In a typical summer season, where there are favourable weather conditions, South African farmers plough roughly four million hectares for summer grains and oilseeds. This comprises maize, sunflower seed, soybeans, groundnuts, sorghum and dry beans. While there remains some uncertainty about the weather conditions for the upcoming summer crop production season, which begins in October, it is fair to say farmers are optimistic and are gearing up for it. The early indicator we have thus far is tractors sales which have remained robust since mid-2020.
Just last week, the data from the South African Agricultural Machinery Association showed that the tractors sales were up by 43% y/y in June, with 633 units sold. If we consider the total tractors sales for the first half of this year, we are already 27% ahead of the corresponding period in 2020, with 3 385 units. However, it is worth noting that sales in the first half of last year were negatively affected by lockdown restrictions, so the base is slightly distorted. Still, 2020 was also a good year in South Africa’s tractors sales, and so surpassing it means that we are witnessing some good momentum this year. In 2020, the tractor sales amounted to 5 738 units, up by 9% from 2019.
The large summer grains and oilseeds harvest in 2019/20, and yet another good agricultural season in 2020/21, both of which coincided with higher commodities prices boosted farmers finances, and subsequently, the tractors sales. The relatively stronger exchange rate has also been a positive buffer for the imported agricultural machinery, particularly this year.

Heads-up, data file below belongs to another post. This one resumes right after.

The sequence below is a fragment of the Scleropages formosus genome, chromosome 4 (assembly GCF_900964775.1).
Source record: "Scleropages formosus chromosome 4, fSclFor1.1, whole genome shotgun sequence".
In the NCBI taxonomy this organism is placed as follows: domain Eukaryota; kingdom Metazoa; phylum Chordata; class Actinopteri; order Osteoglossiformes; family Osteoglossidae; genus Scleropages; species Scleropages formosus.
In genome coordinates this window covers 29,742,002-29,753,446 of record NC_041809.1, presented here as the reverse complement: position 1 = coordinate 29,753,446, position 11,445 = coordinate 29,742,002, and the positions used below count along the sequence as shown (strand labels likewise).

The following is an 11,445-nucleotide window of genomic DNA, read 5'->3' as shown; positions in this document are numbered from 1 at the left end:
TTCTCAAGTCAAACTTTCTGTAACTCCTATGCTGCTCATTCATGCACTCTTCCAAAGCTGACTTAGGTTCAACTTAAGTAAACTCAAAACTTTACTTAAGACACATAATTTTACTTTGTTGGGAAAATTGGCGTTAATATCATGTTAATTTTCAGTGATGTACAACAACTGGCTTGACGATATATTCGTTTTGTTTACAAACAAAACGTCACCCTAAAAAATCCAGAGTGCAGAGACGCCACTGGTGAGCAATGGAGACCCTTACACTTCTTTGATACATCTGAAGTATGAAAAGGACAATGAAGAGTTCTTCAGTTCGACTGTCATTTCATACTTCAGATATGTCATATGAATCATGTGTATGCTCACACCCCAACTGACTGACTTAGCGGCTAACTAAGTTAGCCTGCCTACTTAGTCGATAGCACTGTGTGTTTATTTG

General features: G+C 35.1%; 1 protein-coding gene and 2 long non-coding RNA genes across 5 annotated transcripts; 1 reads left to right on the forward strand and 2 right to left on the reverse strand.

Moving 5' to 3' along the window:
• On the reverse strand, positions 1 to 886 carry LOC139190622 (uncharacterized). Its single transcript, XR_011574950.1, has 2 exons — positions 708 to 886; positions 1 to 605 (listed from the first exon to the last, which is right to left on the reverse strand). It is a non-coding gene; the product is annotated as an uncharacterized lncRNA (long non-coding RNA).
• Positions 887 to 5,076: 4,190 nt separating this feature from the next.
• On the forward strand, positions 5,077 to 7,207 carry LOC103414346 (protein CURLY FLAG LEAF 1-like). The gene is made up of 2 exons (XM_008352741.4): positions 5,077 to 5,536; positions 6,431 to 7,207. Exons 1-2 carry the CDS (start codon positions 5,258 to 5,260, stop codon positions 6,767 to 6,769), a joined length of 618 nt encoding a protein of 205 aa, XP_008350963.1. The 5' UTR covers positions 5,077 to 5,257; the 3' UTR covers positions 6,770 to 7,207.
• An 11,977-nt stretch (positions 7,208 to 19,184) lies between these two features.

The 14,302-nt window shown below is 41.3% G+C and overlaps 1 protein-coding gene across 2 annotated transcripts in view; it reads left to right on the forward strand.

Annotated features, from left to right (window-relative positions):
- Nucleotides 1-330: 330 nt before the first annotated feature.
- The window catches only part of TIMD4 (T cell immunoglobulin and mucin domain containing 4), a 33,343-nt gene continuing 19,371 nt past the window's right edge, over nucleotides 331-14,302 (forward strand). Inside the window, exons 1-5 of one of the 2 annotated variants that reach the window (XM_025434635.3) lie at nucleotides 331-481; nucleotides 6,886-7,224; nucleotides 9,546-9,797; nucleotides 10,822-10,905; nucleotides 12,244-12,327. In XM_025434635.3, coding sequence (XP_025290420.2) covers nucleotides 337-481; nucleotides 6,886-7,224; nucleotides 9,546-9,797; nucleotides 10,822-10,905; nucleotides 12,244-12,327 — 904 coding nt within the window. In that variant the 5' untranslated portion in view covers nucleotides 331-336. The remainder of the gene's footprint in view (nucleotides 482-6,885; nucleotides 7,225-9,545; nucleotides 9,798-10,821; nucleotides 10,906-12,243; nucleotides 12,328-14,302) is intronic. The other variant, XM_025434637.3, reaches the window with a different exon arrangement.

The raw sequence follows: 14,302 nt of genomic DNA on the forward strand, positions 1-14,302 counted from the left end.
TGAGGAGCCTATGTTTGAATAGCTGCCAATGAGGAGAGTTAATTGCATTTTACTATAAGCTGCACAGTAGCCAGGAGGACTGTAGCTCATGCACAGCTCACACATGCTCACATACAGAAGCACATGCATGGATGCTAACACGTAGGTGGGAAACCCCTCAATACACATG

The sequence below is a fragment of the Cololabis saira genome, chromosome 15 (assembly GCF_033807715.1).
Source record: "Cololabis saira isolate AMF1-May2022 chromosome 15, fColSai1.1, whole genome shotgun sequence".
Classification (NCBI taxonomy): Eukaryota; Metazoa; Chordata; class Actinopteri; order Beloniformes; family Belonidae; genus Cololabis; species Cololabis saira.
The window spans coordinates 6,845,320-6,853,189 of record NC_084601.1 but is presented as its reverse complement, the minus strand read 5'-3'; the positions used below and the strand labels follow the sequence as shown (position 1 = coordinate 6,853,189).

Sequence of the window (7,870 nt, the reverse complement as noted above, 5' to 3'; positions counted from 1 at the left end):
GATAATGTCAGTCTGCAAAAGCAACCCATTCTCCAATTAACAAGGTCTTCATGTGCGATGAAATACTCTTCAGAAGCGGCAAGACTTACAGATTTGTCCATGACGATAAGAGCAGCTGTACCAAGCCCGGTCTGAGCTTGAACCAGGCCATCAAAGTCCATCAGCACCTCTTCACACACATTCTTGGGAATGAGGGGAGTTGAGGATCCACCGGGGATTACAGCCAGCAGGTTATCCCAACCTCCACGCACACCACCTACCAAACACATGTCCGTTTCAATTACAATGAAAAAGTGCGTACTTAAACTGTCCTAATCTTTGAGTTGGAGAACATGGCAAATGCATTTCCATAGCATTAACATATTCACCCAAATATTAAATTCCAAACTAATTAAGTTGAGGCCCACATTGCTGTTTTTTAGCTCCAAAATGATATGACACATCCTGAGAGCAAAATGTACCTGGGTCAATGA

Earlier in the year, I was somewhat pessimistic that the 2020 tractors sales’ momentum would extend into 2021. I viewed the large grains and oilseeds harvest of the 2020/21 season as insufficient to support the sales. The train of thought was that, typically, a relatively good sales year, such as 2020, would likely be followed by a somewhat lower sales period. This was in anticipation that the replacement rate of machinery with new ones would usually be down from the previous years.
Another factor to keep a close eye on was the exchange rate. Although the current firmer levels supported the sales, I felt that any changes into a weaker domestic currency would likely lead to higher prices for imported agricultural machinery and discourage sales. Still, while there is always uncertainty about the exchange rate due to numerous domestic and global factors influencing it, farmers improved finance seem to be continuously supporting the exuberance in tractors sales. I am now inclined to revise my view and take a more optimistic one that the tractors sales could maintain a generally positive path this year compared to last year’s levels.
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